Temple brings Philadelphia’s newest mural home

The City of Brotherly Love has more murals than any other U.S. metropolitan area. Soon to join the ranks of public art, from South St. to West Oak Lane, Port Richmond to the Greater Northeast

The City of Brotherly Love has more murals than any other U.S. metropolitan area. Soon to join the ranks of public art, from South St. to West Oak Lane, Port Richmond to the Greater Northeast will be Temple University.

Temple Student Government is currently making plans to create Philadelphia’s latest mural on campus, and student voices will paint a promising picture.

With moves beginning as soon as December, Kyra Taylor, TSG Parliamentarian and head of the Mural Arts committee, will begin petitioning the Temple Board of Trustees as well as students, faculty and alumni to bring an immortal piece of the Cherry and White to the wall of one of campus’ buildings. Some proposed locations for the mural, which will attempt to encompass the diverse Temple experience in a public form, have already been released. One proposal is the Tuttleman Learning Center wall facing the Student Center.

Though the future for the project appears bright, there are obstacles to overcome.

A budget must be formed and approved and funds need to be raised. While the majority of funds will be spent on the mural itself, a series of lectures will be given to increase the public need and benefit of such an undertaking.

Furthermore, artists from Temple’s vast reach, including Tyler students, alumni and any staff interested, are being asked to participate.

Throughout the planning process, decisions will be made by both the Board of Trustees as well as a panel created specifically for the project. Deans from each of the university’s colleges will be asked to recommend students and staff for the panel, which will be assembled in the near future.

In addition, a class focusing on continuting the planning and execution of the project will be offered through the Honors program. The class will not be exclusive to the Honors program.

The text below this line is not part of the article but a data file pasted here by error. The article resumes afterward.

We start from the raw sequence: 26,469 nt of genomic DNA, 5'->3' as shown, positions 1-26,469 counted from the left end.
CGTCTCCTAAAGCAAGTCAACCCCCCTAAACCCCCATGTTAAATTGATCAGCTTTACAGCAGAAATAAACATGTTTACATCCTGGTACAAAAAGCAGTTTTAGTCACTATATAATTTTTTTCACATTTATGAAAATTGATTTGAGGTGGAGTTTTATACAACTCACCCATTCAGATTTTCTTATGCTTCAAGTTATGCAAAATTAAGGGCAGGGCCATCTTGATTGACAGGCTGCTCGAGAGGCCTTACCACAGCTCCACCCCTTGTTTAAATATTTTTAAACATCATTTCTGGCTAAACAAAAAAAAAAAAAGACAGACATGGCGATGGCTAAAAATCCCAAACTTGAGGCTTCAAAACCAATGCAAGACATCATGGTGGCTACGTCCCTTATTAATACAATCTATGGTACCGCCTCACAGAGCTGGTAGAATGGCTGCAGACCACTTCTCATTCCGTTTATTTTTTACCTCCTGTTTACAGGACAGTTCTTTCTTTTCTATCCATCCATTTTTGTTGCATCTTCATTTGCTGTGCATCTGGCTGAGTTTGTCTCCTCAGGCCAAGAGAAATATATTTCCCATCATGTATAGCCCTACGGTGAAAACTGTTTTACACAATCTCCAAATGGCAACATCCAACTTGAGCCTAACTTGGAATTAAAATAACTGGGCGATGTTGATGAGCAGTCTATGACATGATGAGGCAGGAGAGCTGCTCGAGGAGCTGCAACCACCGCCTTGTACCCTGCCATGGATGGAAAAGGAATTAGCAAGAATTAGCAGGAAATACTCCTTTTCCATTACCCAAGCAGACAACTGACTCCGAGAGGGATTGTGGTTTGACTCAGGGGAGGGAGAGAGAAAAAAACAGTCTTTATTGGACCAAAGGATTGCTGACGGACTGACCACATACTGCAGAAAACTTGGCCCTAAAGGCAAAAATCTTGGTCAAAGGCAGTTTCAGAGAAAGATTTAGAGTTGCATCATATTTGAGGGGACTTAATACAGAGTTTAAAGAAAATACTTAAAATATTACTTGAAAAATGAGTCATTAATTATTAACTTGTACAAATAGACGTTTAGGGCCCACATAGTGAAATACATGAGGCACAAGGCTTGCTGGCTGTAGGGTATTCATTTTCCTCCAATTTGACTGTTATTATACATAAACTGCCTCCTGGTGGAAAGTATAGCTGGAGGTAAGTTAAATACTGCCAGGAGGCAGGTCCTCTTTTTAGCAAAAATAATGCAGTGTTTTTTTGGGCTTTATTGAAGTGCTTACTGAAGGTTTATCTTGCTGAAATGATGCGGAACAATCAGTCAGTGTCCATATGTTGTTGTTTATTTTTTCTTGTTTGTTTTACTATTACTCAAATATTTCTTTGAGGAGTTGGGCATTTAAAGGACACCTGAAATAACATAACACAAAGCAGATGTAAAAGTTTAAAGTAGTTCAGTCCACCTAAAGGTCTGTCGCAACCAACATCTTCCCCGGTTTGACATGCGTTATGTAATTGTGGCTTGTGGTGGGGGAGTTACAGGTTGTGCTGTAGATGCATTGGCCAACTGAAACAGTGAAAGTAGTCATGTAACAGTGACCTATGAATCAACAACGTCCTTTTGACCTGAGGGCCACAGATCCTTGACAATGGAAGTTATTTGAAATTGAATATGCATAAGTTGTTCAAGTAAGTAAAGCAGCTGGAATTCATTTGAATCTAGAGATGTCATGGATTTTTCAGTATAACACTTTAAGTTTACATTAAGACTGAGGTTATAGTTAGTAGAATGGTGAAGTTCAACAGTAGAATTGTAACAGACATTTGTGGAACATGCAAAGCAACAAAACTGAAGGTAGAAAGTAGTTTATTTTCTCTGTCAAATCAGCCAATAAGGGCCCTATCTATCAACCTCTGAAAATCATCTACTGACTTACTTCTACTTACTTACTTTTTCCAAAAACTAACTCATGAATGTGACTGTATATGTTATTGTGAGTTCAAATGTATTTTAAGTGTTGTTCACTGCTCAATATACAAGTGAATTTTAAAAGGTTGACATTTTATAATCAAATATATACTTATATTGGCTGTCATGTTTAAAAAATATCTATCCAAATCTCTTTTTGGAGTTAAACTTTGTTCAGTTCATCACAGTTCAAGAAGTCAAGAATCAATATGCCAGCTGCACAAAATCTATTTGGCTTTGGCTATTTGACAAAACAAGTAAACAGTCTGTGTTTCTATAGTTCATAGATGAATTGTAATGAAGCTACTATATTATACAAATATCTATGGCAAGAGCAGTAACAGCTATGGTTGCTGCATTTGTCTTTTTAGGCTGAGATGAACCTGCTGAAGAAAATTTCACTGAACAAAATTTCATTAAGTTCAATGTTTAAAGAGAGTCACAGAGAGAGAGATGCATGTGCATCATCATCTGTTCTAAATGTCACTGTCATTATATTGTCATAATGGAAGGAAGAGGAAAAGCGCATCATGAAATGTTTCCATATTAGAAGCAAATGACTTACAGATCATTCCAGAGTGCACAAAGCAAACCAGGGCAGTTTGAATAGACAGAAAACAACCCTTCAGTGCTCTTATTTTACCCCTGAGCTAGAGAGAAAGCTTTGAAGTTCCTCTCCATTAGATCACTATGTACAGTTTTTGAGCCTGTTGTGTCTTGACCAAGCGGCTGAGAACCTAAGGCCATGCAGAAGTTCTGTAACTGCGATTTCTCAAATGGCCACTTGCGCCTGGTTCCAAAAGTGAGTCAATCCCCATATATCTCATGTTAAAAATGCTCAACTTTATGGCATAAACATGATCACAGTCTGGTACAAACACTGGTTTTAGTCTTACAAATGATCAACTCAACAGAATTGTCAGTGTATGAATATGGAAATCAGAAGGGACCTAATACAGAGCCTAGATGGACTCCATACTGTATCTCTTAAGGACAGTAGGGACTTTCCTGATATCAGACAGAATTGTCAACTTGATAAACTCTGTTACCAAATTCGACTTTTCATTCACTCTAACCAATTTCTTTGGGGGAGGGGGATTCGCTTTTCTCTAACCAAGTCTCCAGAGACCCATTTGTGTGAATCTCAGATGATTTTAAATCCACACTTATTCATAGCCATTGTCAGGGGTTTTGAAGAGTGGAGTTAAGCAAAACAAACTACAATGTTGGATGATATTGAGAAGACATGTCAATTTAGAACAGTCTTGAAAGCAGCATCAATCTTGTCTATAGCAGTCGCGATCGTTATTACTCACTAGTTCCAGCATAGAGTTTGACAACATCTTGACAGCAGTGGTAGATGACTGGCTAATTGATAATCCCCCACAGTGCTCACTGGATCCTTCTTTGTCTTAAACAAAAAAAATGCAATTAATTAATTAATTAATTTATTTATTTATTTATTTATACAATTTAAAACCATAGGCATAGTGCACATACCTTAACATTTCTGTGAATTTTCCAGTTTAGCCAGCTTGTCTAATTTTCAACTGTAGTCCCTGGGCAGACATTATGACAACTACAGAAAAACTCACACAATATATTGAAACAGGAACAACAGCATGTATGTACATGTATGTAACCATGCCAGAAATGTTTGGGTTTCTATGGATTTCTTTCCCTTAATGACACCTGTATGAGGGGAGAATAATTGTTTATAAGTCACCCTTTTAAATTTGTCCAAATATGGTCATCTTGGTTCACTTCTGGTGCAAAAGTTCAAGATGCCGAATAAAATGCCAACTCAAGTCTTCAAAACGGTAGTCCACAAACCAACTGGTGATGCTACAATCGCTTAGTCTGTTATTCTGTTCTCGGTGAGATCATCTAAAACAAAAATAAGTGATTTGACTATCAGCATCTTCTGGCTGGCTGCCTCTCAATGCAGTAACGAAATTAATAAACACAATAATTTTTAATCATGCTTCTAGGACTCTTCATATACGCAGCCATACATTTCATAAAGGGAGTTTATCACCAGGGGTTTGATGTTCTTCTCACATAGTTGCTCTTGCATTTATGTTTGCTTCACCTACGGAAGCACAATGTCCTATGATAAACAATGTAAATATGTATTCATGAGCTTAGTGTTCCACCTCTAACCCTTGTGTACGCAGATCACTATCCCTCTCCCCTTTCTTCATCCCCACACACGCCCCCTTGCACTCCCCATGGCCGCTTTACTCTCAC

Applicants for the class will be chosen for a number of criteria, but the one word that came to Taylor’s mind while discussing the selections was passion.

A public forum will be held further into the project to discuss possible themes that the mural could address. Motifs currently being discussed include focusing on Temple’s roots, its place in Philadelphia culture and the state of the university during the Civil Rights movement. Students and faculty are encouraged to contribute ideas regarding the mural’s direction at the forum whose time and place has yet to be announced.

But students are already getting involved. Taylor’s team, which measures about twenty, has already been working hard to produce early results along this long journey. Of her team, Taylor says: “We have such an interesting mix. It was so inspiring to see their faces. I’m so encouraged.”

This mural is about much more than a picture. Temple University, dug deep in the Philadelphia story has a long past to look back on. The lecture series that will accompany the mural’s production will discuss the experiences throughout Temple’s history. Round table discussions will be held during the mural’s planning stages in order to include as many voices as possible.

Interested artists, who would be competing for a professional public art contract, must submit their work to the deciding panel, and finalists will each receive a $500 award. The artist chosen will have roughly a $12,500 budget to work with. The budget will be developed through fundraisers, primarily targeting the Temple Alumni Association. Alumni, in addition to footing much of the bill for the project, are encouraged to contribute ideas both for the mural and the concurrent lecture series.

It will be at least 16 months until Temple students can boast about Philadelphia’s newest mural, and the road to completion is wrought with difficulties big and small. But Taylor, TSG and many other organizations across campus are hard at work, creating panels and boards and goodwill towards the project. Though the project won’t be completed until after her graduation, Taylor, a junior, said she is not worried about eventually handing over the reins.

“I have faith in Temple students,” she said.

Myles Aion can be reached for questions at Myles@temple.edu

For more information about the mural project, contact Kyra Taylor at TSGparli@temple.edu

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